Are you sitting down? I’m afraid I have bad news. Your mint julep may be a fraud.
If you’ve ever argued over what goes into the original julep—rye or bourbon—those are hours you can’t have back. Because the original julep was almost certainly made not with whiskey, but with brandy.
Perhaps you should lie down and apply a cold compress. Because I now feel compelled to add that many early juleps most likely involved peach brandy.
It’s hard to comprehend today, but peach brandy was once among the most sought-after of domestic tipples. It was common throughout the South in the eighteenth and nineteenth centuries because peaches were common. Vast orchards planted far and wide produced abundant fruit both for eating and cooking (as well as to feed the hogs). Problem was, summer peaches were difficult to get to market before they spoiled.
Distilling provided a way to preserve that warm summer flavor. The apex of the peach brandy era happened to correspond with the peak of the julep craze, which is to say around the mid-1800s. A common variation, called the Georgia julep, typically called for half peach brandy and half grape brandy. Mint was considered optional (maybe another cold compress?), but its absence was often lamented. A well-known 1869 bartending manual noted that a julep without mint “is like the play of Hamlet, with the prince left out.”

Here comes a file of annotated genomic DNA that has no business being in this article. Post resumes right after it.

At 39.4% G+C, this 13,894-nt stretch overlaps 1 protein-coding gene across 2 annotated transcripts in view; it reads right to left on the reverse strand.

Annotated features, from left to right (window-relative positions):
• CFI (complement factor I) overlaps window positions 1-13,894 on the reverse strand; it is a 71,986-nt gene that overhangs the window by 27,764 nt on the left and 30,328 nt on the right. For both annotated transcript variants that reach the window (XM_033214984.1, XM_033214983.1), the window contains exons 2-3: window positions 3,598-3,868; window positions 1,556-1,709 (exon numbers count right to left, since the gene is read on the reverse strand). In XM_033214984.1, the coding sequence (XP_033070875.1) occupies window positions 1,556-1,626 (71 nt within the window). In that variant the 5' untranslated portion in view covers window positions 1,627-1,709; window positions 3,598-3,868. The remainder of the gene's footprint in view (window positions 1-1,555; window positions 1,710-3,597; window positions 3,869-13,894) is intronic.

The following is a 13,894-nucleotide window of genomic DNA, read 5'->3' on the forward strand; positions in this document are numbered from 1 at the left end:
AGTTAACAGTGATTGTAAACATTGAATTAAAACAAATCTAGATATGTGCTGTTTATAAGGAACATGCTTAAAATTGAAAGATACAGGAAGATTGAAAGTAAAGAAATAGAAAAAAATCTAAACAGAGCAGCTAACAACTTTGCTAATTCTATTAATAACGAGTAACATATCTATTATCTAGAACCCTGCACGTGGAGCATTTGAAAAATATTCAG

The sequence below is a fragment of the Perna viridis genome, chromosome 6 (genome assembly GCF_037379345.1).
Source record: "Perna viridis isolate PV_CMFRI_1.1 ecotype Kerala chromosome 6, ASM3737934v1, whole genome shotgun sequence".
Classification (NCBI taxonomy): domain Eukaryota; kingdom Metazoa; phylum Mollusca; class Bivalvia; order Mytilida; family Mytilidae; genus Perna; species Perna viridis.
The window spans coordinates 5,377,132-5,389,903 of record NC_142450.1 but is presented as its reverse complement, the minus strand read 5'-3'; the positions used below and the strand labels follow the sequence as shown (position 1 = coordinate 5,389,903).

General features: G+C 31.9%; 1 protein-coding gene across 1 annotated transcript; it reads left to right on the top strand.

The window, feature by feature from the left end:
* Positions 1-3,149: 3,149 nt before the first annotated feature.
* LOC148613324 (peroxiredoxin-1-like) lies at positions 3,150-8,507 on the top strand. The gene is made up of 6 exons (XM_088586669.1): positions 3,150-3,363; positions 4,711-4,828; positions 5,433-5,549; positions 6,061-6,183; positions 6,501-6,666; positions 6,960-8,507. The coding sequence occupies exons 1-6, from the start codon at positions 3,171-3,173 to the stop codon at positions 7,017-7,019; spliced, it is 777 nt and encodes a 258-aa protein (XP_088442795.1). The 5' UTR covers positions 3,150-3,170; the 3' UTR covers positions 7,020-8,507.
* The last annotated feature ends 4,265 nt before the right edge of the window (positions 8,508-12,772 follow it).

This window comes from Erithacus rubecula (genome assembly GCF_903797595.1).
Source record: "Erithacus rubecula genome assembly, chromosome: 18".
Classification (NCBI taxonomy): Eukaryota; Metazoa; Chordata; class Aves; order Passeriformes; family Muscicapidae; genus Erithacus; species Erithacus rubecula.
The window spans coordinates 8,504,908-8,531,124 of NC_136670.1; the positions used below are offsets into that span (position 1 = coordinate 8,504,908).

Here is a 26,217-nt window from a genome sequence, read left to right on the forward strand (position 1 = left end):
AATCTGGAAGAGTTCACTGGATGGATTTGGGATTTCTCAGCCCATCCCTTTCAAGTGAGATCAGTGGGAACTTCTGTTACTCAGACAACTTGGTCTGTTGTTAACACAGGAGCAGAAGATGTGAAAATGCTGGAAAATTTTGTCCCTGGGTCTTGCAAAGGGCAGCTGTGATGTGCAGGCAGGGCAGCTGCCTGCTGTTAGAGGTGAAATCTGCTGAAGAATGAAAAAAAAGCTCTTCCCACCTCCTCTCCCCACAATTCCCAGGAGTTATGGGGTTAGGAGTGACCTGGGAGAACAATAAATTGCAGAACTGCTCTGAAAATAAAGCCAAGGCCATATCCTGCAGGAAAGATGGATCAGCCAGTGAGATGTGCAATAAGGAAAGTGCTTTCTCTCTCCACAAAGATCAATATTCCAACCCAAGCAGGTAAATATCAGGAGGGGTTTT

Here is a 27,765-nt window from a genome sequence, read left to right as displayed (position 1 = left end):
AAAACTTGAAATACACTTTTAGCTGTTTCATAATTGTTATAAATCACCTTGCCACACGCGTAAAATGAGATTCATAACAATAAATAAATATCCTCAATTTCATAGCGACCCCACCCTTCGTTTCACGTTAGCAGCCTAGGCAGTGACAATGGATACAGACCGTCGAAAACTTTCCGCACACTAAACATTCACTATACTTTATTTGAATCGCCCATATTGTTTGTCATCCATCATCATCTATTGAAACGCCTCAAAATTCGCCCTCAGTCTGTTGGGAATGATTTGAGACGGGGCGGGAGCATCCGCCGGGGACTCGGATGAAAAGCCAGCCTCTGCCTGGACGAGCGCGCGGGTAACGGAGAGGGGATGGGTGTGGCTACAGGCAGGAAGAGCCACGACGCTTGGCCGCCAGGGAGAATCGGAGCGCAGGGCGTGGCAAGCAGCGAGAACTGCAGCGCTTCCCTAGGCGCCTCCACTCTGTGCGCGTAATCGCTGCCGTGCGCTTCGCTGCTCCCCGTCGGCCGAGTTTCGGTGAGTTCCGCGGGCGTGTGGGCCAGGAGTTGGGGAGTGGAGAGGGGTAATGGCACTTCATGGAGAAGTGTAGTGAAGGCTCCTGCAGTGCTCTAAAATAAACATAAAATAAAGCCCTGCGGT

Peach brandy essentially went extinct with advances in canning and the rise of refrigerated trains and trucks that allowed peaches to be shipped to distant markets, diminishing the incentive to decant bushels into bottles. When a yearning for a peach drink arose, chemists stepped into the breach, producing peach-like flavors. (Think: Snapple.)
A few intrepid modern distillers—including High Wire Distilling in Charleston, South Carolina, and Catoctin Creek in Purcellville, Virginia—have produced limited bottlings of colonial-style peach brandy, which is not the same as the peach-flavored brandy commonly occupying liquor store shelves. These days true peach brandy is as rare as an August snowstorm. While awaiting the flakes, though, you can concoct a rough approximation. I recommend mixing one part imported peach liqueur (Mathilde is good), one part vodka, and three parts apple brandy (such as that from Copper & Kings in Kentucky, or Laird’s Applejack, which is made in Virginia). For the final touch, add some drops of almond extract (about four or five drops per cup)—the original peach brandy was made by fermenting the fruit with its pits, which lent a marzipan note. Rebottle and recork. Your peaches will be waiting when you want them.
This article appears in the August/September 2020 issue of Garden & Gun. Start your subscription here or give a gift subscription here.